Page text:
It does not take too much digging to find baseball obituaries offered for, among other things: the advent of televised games, the designated hitter, the wild card, the league that won the All-Star Game being handed home-field advantage for the World Series. The game has escaped imminent demise more often than James Bond. It always has been evolving — in rules, in style of play, in embracing technology.
“This is a historic fact — every innovation in base ball has been bitterly fought until finally adopted.” That was written by Malcom McLean and reprinted for the Sporting News … of Oct. 23, 1913.
Amazon founder Jeff Bezos said: “The death knell for any enterprise is to glorify the past, no matter how good it was.” That goes for the enterprise of baseball, as well. No matter how wonderful the past, an open mind must be kept for the future.
Because what is easy to forget — since games are attached to all of this — is that this is a business. And no business more successfully traffics in nostalgia like baseball. Yet, being trapped by nostalgia — notably by a reactionary segment of the fan base trying to hold onto this mental image of what the game once was (though it never really was that game in their minds) — can prove debilitating to the sport.
The NFL — the most popular league in this country — changes rules constantly and is more beholden to its TV partners than any sport. But it receives a fraction of the criticism for doing so that MLB does. That positively speaks to fan passion. But also works as an impediment to an evolution that must constantly be ongoing with any business, baseball included.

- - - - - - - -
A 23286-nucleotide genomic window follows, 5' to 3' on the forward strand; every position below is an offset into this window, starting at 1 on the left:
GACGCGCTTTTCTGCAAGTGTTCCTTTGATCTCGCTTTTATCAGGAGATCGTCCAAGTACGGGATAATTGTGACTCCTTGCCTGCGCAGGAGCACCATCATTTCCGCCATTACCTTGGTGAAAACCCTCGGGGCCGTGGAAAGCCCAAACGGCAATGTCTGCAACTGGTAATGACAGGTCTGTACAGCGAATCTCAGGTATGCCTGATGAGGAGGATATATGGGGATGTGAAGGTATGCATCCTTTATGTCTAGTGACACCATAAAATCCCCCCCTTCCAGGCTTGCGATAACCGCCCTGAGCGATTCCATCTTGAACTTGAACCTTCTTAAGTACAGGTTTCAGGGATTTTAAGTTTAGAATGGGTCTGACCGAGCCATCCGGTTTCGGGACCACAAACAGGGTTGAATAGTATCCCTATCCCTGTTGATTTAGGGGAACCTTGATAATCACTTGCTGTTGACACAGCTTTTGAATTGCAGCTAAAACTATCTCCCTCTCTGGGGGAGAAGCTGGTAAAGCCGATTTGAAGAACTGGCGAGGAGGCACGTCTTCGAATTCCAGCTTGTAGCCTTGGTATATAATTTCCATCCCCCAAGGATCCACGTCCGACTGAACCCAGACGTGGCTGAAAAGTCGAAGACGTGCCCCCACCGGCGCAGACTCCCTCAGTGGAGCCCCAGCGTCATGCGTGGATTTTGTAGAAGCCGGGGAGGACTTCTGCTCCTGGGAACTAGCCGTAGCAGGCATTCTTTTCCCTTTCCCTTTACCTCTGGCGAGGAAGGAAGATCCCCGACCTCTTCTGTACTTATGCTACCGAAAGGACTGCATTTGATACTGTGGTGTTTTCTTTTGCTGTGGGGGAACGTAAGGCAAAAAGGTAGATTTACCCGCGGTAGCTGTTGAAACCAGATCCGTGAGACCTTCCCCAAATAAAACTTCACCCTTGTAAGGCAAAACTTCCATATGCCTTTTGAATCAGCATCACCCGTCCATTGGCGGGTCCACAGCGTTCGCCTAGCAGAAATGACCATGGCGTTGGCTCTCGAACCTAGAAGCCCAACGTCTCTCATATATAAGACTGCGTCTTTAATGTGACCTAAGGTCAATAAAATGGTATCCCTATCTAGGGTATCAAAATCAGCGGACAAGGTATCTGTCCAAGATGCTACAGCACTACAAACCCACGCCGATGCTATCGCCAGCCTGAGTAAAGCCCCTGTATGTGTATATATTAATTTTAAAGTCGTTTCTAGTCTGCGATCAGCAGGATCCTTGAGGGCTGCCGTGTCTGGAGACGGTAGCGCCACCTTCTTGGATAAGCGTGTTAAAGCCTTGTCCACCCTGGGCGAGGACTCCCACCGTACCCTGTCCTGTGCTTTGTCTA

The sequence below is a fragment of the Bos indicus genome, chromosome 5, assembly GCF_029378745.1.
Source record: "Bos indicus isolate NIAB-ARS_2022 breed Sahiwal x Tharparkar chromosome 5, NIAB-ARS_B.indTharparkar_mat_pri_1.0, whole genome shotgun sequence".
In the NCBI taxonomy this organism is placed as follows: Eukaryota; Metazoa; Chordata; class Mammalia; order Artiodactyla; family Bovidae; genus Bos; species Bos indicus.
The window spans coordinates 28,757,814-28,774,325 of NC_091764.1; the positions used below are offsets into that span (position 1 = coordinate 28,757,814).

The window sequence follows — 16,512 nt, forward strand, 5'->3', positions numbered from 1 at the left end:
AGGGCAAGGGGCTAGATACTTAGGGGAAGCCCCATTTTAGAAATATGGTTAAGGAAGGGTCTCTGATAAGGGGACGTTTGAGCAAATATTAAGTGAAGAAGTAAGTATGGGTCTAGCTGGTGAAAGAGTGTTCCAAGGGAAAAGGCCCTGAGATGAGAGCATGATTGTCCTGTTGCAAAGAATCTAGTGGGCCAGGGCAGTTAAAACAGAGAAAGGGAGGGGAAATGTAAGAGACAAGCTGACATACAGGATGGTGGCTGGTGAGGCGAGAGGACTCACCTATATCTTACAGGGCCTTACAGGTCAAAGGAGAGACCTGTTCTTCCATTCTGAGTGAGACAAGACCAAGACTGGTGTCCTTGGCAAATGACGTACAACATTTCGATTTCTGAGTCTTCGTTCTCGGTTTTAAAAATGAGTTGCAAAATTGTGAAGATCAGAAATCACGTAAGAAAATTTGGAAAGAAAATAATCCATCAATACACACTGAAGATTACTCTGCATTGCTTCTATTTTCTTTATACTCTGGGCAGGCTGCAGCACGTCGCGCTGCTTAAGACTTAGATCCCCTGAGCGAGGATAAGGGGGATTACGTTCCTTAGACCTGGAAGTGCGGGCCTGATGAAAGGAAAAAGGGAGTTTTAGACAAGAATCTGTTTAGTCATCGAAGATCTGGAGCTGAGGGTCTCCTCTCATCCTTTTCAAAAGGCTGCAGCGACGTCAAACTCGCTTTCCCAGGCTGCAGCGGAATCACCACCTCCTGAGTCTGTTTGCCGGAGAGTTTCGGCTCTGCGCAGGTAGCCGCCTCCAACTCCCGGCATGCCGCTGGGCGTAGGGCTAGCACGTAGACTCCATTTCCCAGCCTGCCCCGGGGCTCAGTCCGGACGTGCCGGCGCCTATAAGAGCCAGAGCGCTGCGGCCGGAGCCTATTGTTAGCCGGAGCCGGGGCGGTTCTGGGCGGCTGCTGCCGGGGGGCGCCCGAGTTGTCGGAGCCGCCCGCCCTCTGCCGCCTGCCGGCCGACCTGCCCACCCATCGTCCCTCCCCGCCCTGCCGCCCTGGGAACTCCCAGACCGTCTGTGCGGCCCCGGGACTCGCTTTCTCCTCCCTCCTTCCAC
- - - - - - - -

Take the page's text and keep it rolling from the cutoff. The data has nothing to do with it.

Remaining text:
Rob Manfred is proving to be a proactive commissioner, trying to anticipate what must be addressed (notably dead spots in action) before it becomes an incurable cancer to the game. The roadblock often is the “purists,” who refuse to open their eyes and minds and see that the game has been ever changing to address the tastes of the clientele and the relentless march of modernity.
Because besides being just a business, baseball is an entertainment business, competing these days with more forms of entertainment delivered in a greater number of ways than ever. Just check how those entertainment businesses change not just year-to-year, but at times month-to- month (or even less). The movie business cannot be ensnared by when films were in black and white and the TV business by the model that worked when there were just three networks to pick from.
The trick for MLB is to keep the essence of baseball while tailoring around it to keep it fresh and attracting new pools of fans. In other words, same as it has ever been from the mid-1800s. No matter what the “purists” say, the game was never static, never just as it ought to be. Yesterday has always been a great time for baseball. The key is to make tomorrow — the future yesterdays — even better.